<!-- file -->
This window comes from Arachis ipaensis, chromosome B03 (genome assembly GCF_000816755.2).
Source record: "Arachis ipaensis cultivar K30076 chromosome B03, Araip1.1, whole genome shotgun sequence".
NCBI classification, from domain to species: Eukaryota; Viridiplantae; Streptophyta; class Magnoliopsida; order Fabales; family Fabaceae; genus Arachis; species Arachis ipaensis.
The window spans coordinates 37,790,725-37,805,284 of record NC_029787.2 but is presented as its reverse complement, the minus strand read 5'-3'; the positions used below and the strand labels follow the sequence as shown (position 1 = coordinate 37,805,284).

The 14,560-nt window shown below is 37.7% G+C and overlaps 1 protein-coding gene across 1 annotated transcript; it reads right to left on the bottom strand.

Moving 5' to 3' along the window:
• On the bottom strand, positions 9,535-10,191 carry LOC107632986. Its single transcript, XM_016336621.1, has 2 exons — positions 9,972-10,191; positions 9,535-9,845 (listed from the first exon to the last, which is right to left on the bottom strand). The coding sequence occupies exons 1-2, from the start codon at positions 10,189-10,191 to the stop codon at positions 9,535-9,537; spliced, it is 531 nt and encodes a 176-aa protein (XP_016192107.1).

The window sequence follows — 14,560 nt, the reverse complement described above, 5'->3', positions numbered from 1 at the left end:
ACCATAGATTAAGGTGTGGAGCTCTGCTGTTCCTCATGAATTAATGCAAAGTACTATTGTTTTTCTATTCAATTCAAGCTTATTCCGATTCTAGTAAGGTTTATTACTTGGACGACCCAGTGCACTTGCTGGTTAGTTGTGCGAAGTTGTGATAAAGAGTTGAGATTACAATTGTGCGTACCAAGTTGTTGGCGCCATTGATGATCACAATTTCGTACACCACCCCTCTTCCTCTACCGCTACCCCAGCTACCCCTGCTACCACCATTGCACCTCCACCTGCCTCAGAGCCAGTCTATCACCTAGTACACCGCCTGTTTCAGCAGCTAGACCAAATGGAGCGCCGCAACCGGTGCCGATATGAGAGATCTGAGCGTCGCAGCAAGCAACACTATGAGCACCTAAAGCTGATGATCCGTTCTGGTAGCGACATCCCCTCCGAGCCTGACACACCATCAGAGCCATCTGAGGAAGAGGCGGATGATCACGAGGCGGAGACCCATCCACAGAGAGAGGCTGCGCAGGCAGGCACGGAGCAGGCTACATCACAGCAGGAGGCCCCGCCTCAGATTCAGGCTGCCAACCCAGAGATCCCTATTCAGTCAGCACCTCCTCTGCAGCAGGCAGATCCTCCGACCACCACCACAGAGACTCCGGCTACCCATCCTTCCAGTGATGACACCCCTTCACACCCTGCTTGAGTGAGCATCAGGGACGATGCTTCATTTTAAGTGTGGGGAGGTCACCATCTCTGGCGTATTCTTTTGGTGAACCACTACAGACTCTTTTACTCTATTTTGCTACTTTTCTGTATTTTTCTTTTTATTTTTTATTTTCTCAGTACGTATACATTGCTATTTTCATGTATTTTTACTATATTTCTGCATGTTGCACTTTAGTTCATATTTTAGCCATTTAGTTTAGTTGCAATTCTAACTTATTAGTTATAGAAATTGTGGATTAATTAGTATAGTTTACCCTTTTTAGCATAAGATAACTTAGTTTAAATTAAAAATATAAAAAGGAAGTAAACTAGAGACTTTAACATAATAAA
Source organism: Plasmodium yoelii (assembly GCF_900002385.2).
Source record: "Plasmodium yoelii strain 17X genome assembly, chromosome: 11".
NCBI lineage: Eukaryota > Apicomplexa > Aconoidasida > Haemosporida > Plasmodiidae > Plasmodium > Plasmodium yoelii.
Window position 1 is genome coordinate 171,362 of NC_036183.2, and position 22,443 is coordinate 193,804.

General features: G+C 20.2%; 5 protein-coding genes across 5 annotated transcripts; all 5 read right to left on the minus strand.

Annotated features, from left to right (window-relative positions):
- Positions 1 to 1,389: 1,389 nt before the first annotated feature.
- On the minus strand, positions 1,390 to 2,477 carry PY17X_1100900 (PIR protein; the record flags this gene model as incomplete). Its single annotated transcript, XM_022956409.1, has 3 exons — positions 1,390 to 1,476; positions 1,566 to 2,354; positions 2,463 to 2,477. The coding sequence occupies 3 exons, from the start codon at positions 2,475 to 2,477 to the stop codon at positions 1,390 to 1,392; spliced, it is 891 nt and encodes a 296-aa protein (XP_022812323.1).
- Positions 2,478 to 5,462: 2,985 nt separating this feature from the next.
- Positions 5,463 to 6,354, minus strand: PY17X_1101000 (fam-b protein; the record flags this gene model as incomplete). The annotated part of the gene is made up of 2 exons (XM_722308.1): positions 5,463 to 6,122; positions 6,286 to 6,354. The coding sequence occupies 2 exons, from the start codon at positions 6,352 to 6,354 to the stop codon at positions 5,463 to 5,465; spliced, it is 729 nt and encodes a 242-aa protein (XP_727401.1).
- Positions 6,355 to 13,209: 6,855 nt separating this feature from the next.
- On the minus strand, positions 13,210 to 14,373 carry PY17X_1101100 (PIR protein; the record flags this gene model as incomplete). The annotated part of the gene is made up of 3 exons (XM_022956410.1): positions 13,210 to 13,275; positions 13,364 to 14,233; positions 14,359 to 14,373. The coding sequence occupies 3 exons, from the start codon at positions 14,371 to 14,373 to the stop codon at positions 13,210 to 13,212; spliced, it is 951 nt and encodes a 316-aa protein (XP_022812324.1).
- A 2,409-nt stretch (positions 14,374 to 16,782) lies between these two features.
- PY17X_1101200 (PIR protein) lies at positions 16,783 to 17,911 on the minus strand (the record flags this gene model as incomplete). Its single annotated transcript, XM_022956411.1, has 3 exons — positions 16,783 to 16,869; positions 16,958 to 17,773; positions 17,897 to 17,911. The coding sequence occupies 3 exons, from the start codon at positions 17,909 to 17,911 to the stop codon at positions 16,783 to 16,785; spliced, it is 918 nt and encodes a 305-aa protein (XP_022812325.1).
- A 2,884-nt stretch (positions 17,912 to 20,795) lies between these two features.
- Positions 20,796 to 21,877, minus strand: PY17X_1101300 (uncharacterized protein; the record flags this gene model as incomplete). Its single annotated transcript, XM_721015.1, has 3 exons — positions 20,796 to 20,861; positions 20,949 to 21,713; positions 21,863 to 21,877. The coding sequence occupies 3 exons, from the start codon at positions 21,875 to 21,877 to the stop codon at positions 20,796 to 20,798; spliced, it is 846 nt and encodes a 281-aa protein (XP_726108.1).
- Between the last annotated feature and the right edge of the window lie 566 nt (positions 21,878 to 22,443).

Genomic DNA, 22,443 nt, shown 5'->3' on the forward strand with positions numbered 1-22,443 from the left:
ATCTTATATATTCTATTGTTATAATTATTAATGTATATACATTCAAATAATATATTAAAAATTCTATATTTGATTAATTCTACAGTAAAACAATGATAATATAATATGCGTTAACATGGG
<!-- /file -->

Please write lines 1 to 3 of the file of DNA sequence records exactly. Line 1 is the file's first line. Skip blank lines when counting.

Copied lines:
This window comes from Arachis ipaensis, chromosome B03 (genome assembly GCF_000816755.2).
Source record: "Arachis ipaensis cultivar K30076 chromosome B03, Araip1.1, whole genome shotgun sequence".
NCBI classification, from domain to species: Eukaryota; Viridiplantae; Streptophyta; class Magnoliopsida; order Fabales; family Fabaceae; genus Arachis; species Arachis ipaensis.